Raising Tim - Air travel

A trip to Hawaii, YAY!!! Trying to get Tim out of bed at 4:00 am to be at the airport by 5:00 am, BOO!!! While I am thrilled to be going to Hawaii, anyone with kids knows that air travel with their little monsters can be a downright nightmare. Try taking a kid with autism on a long flight and well...let’s just say, you’ll do just about anything to make sure you arrive at your destination and try not to become one of those internet stories that go viral. So there we are at the airport at 5:00 am, and the place is packed! I mean super packed, like it’s Thanksgiving, but it’s not Thanksgiving week. It’s just a regular Wednesday morning. Go figure. Anyhow, I’m worried that the whole ordeal is going to be too much for Tim, the noise, a number of people, the lines, the urgency from people trying to get to their flight, the sensory overload was insane. But my sister, the seasoned traveler stepped up to the plate and took over - thank god. Probably, the most brilliant thing she did was wear an Autism Awareness t-shirt while escorting Tim around the airport. The shirt explained our whole situation without saying a word, and no one questioned a thing after reading the t-shirt and observing Tim’s behaviors. The TSA agents took us aside and gave us the space he needed to complete the screening task. Now, I’m not sure if this is a new protocol or if we just were lucky, but we were extremely grateful.

Another helpful tip we’ve learned along the way is calling the airline company in advance to explain the situation. Let me write that again. Call. The. Airline. Seriously, being proactive and letting people know beforehand has helped us out immensely. Ok, back to my story, during a trip to Canada we called the airline ahead of time to request seats that either allowed someone from our small group to sit behind us or to get the seats in the last row. Reason why? Tim is a rocker. Not Steven Tyler rocker, but a kid who rocks back and forth in his seat and he is somewhat of a violent rocker. Parents who have kids with autism who rock know what I’m talking about. Tim has rocked in his seat so hard and so often that he’s broken several dining room chairs and one bed frame -I’m wondering how much longer our couch will hold out. Anyhow back to the airline, I explained the whole rocking behavior to the airline- United, by the way, if you’re curious to know- and they (i.e., United) told me that they have a row specifically for individuals with disabilities. Thank you, United Airlines. They booked us the seats and allowed my mom to sit behind us, so Tim could rock back and forth as much as he wanted and my mom got to hold her drink rather than use the built-in tray. A small sacrifice to keep the Timster happy and quiet.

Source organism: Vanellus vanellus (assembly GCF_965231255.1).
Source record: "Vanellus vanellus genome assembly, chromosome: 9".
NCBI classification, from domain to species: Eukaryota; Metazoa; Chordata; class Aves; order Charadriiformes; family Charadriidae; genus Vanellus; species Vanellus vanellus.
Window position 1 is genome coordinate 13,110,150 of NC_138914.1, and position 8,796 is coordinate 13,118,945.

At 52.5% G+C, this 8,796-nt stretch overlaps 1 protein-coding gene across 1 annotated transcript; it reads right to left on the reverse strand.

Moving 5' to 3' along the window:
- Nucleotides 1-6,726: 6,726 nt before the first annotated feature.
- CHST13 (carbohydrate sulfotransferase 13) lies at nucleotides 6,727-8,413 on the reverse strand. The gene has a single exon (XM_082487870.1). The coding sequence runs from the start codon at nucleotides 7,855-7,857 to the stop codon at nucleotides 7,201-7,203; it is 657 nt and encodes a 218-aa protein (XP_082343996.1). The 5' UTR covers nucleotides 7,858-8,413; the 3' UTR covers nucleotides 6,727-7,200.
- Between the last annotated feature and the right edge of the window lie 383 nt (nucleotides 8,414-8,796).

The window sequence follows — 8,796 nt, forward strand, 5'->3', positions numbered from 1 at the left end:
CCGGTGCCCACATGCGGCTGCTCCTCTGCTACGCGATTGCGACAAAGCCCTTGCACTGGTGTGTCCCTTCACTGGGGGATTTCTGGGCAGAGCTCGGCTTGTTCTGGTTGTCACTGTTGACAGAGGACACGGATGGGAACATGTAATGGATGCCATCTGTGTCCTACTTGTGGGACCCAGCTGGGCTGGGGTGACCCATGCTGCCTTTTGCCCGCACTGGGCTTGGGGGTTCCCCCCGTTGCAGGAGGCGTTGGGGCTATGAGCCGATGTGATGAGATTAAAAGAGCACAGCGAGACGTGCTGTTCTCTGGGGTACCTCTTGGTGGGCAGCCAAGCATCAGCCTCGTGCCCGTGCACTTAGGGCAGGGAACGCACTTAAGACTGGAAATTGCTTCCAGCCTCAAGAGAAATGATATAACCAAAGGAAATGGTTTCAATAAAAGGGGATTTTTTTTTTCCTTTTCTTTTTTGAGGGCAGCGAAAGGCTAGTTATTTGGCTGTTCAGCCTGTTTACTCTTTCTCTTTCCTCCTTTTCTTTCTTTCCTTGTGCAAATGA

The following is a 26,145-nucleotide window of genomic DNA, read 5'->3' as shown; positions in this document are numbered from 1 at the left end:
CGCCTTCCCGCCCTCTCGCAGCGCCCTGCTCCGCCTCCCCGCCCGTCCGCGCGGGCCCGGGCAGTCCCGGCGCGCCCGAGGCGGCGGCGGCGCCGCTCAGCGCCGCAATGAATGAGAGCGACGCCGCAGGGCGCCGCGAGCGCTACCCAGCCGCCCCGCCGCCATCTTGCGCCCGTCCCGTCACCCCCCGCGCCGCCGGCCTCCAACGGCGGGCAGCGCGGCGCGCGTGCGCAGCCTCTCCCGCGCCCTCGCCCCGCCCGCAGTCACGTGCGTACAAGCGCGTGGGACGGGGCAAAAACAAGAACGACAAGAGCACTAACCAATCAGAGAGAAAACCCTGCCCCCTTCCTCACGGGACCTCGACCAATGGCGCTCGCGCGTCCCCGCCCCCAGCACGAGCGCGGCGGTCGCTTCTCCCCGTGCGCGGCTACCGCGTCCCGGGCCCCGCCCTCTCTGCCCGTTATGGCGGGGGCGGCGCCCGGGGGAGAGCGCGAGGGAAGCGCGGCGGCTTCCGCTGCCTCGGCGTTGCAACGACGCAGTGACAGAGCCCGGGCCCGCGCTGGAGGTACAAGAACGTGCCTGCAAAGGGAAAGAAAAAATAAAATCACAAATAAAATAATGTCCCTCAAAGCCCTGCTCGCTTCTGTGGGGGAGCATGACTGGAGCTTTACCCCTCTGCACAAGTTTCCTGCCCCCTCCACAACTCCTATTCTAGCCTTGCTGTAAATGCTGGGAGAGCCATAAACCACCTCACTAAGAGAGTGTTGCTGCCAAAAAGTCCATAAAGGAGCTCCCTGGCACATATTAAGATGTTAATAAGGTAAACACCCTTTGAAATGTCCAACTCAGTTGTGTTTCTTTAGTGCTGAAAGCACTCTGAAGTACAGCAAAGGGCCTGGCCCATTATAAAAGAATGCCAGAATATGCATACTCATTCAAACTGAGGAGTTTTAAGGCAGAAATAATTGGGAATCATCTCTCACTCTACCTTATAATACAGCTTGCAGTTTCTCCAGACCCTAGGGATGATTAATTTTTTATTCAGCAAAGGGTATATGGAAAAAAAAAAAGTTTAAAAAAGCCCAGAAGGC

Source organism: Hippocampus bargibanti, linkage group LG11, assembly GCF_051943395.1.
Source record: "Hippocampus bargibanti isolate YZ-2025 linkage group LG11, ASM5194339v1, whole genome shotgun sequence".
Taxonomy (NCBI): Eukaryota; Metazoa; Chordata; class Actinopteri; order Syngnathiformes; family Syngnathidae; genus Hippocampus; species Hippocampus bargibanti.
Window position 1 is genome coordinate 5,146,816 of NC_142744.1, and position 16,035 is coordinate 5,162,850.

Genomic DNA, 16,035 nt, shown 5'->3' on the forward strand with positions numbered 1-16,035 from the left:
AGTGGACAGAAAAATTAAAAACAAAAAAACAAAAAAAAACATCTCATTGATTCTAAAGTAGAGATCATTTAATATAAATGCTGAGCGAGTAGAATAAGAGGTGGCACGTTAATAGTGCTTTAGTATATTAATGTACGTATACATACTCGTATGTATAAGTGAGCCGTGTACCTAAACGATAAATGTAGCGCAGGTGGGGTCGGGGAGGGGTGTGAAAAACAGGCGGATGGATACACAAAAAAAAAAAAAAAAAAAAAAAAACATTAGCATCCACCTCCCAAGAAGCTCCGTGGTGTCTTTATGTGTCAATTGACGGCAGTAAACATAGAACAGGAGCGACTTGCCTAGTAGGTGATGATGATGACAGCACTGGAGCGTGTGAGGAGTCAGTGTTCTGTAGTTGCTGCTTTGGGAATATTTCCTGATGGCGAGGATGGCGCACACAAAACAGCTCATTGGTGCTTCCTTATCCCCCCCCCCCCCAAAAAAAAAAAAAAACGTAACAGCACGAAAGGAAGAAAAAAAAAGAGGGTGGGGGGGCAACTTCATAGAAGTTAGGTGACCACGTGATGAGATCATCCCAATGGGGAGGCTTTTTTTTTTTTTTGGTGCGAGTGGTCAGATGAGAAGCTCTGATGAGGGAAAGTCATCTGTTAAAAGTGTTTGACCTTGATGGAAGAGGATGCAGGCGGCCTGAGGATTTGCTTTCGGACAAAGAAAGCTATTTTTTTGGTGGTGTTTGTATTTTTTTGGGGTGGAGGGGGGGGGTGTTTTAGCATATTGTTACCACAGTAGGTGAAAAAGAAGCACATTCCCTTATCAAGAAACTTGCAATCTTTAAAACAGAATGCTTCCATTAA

Another thing we do before flying is talk about the flight to Tim. We drive him by the airport and reacquaint him with planes, flying, and where we are going. We also use a calendar to mark down how many days are left till the flight, so he is not caught off guard. For those who have younger kiddos, you might want to write a quick social story. It doesn’t have to be fancy, just have some pictures of the family, expected behaviors (e.g., good sitting, quiet voice), what the inside of a plane looks like, where you’re flying to, what sensations to expect during takeoff and landing, and who you might be visiting. Google social stories and flying and you’ll get a million examples or templates to choose from. Oh, and we also bring an iPad with all of Tim’s current favorite movies. I know that reducing screen time is important, but this is one of those times, I do whatever is necessary to keep Tim happy and everyone safe, so we don't get kicked off the plane. If you need to do the same, do it. Last words of advice, arrive early, bring snacks, extra medicine, noise reduction headphones, and don’t forget the gum.

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